Paid Sick Leave Now Required by Law
On Wednesday, Sept. 10th, Governor Jerry Brown signed the paid sick leave bill (Assembly Bill 1522) into law. This means that, effective July 1, 2015, California employers, regardless of size, must provide most employees paid sick leave. Eligible employees will be entitled to at least three paid sick leave days per year.
California is the second state to enact such a law (Connecticut was the first), but AB 1522 – the Healthy Workplaces, Healthy Families Act 2014 – is even more expansive, according to the bill’s author, Lorena Gonzalez (D-San Diego):
We become the first state in the nation to guarantee paid sick days for every single private-sector worker in the state — no matter what industry they work in, no matter if they are part-time or seasonal, and regardless of the size of their employer…This means more than 6.5 million more workers in this state will be able to take up to three days off when they or their child is sick without fearing the loss of income, hours or their job.
Paid Sick Days – Employer Responsibilities
Employees who work 30 or more days in a year are now entitled to one hour of paid sick leave for every 30 hours worked. (Employers in San Francisco and San Diego may have to award more days, under certain city ordinances.) Employers may cap annual sick leave use at three days (24 hours) per year; however unused, accrued sick leave must roll over from year to year. The rollover may be capped at six days (48 hours).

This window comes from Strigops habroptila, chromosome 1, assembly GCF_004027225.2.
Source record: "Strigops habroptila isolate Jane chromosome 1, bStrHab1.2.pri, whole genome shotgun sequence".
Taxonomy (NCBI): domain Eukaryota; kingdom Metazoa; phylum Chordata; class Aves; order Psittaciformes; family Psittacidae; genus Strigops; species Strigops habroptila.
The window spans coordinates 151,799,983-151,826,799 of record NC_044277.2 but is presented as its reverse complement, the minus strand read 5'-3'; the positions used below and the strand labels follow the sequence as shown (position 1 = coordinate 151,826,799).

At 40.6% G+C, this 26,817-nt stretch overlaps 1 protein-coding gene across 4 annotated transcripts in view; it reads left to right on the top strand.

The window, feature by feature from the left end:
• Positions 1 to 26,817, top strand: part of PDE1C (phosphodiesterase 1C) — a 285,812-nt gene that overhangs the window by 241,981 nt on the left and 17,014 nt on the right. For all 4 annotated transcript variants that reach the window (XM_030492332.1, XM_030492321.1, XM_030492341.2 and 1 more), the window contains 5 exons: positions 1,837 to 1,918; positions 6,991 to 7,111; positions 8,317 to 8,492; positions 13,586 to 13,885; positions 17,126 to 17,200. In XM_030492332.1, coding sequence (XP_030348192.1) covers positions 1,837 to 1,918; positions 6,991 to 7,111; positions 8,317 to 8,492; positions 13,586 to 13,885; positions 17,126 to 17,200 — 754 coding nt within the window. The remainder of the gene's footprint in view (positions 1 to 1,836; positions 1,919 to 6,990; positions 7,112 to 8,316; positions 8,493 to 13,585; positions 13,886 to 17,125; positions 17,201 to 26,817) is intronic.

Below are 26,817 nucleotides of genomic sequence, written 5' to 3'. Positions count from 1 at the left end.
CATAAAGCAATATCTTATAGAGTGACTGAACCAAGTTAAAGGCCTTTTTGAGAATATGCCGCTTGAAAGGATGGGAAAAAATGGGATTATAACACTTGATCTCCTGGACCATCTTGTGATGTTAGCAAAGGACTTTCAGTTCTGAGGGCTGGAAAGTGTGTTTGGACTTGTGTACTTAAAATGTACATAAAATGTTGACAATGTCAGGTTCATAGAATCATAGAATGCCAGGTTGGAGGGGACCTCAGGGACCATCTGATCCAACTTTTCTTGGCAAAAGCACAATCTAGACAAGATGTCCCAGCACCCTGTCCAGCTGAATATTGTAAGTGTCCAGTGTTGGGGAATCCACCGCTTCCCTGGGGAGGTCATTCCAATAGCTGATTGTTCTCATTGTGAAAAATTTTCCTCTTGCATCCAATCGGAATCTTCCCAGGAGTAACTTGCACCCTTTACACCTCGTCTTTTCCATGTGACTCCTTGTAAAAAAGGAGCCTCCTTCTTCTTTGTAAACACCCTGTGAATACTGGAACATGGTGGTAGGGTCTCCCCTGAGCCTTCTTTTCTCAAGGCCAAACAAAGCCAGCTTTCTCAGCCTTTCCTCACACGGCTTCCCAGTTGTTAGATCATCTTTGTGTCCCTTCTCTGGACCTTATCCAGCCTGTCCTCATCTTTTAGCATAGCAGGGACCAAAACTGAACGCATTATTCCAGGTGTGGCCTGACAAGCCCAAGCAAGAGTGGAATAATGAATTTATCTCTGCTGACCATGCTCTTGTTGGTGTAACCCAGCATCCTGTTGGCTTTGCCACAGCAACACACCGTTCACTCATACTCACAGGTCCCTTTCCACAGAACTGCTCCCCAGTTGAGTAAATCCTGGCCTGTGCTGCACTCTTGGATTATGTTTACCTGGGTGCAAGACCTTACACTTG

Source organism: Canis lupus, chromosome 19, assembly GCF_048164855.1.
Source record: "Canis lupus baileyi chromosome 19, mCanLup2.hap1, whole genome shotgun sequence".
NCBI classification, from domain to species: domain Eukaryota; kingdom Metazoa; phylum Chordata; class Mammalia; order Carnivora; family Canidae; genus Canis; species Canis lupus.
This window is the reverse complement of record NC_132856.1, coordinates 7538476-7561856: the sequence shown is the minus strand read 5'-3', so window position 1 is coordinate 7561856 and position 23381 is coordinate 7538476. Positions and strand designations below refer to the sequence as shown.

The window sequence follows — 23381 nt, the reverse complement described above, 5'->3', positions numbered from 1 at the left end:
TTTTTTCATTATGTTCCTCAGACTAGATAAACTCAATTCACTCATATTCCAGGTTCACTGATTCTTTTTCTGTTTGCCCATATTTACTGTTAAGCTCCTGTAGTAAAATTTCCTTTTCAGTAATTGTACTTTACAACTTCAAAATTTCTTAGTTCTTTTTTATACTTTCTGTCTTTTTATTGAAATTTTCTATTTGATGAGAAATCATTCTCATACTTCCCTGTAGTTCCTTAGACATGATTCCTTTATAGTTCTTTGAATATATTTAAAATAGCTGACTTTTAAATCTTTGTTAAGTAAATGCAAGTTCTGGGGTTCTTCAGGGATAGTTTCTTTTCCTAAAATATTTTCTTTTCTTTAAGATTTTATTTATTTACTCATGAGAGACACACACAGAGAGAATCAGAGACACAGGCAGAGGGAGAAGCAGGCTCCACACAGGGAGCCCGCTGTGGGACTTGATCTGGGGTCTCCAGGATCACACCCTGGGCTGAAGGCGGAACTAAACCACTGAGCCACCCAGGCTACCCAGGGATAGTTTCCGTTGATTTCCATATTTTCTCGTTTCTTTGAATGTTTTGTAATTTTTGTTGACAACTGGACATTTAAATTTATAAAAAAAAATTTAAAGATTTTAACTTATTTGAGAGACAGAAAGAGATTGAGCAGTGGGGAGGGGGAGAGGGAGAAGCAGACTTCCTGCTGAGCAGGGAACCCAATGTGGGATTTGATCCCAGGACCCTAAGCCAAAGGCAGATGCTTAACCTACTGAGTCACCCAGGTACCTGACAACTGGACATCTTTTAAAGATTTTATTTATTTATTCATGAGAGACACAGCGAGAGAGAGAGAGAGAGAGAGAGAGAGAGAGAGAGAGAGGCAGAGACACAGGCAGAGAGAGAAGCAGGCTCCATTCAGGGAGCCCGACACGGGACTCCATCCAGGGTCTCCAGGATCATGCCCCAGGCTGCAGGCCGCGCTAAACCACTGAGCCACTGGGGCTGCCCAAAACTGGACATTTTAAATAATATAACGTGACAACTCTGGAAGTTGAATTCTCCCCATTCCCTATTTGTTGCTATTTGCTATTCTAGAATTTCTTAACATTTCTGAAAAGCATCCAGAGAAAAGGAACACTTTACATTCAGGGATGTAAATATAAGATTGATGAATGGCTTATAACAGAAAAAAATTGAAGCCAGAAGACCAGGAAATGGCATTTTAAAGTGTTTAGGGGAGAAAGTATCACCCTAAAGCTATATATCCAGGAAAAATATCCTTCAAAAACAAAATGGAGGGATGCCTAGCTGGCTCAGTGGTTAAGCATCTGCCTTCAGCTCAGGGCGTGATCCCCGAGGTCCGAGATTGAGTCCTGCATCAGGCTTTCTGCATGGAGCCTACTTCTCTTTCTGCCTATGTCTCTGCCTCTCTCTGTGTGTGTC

Employees may use accrued sick days as of the 90th day of their employment, after which time employees may use paid sick days as they are accrued.
Employers will be able to set a minimum increment for use of sick leave, however the minimum increment cannot be greater than two hours (e.g., employers may not require employees take sick leave in increments of four hours or more).
Employees will not be entitled to pay for unused sick leave on separation of employment. However, a separated employee who is rehired within one year from the date of separation will be entitled to have any accrued, unused sick days reinstated.
Employees will be able to use sick leave for their own illness or preventive care, to care for a sick family member, and/or to recover from certain crimes.
Employers are required to provide written statements of accrued, available sick time on the employee’s pay stub, or on a separate written statement provided at the same time as wages. Pursuant to the new law, records documenting hours worked and sick days accrued or used, must be maintained for at least three years; however, we generally recommend employers maintain employment records for at least four years.
Employers will be required to post a paid sick leave poster, to be prepared by the Labor Commissioner. The Labor Commissioner will also issue a revised Wage Theft Notice (Labor Code §2810.5) for all non-exempt employees, which will include information about paid sick leave.
The new law prohibits retaliation against an employee for using sick leave and establishes a rebuttable presumption of retaliation if adverse action is taken against an employee within 30 days of the filing of a complaint with the Labor Commissioner, cooperation with an investigation, or opposition by an employee to a policy, practice or prohibited by this bill.
Employer Take Away
Employers who already provide paid sick leave should review their policies in view of these new requirements to ensure compliance. And employers who currently do not provide paid sick leave will need to review the new law and implement a compliant sick leave policy. Please let us know how we can help you with this process.
Nicole Kamm is an attorney focused on protecting and defending employers. Contact her via email: email@example.com, or via phone: 818.907.3235 for more information regarding sick leave.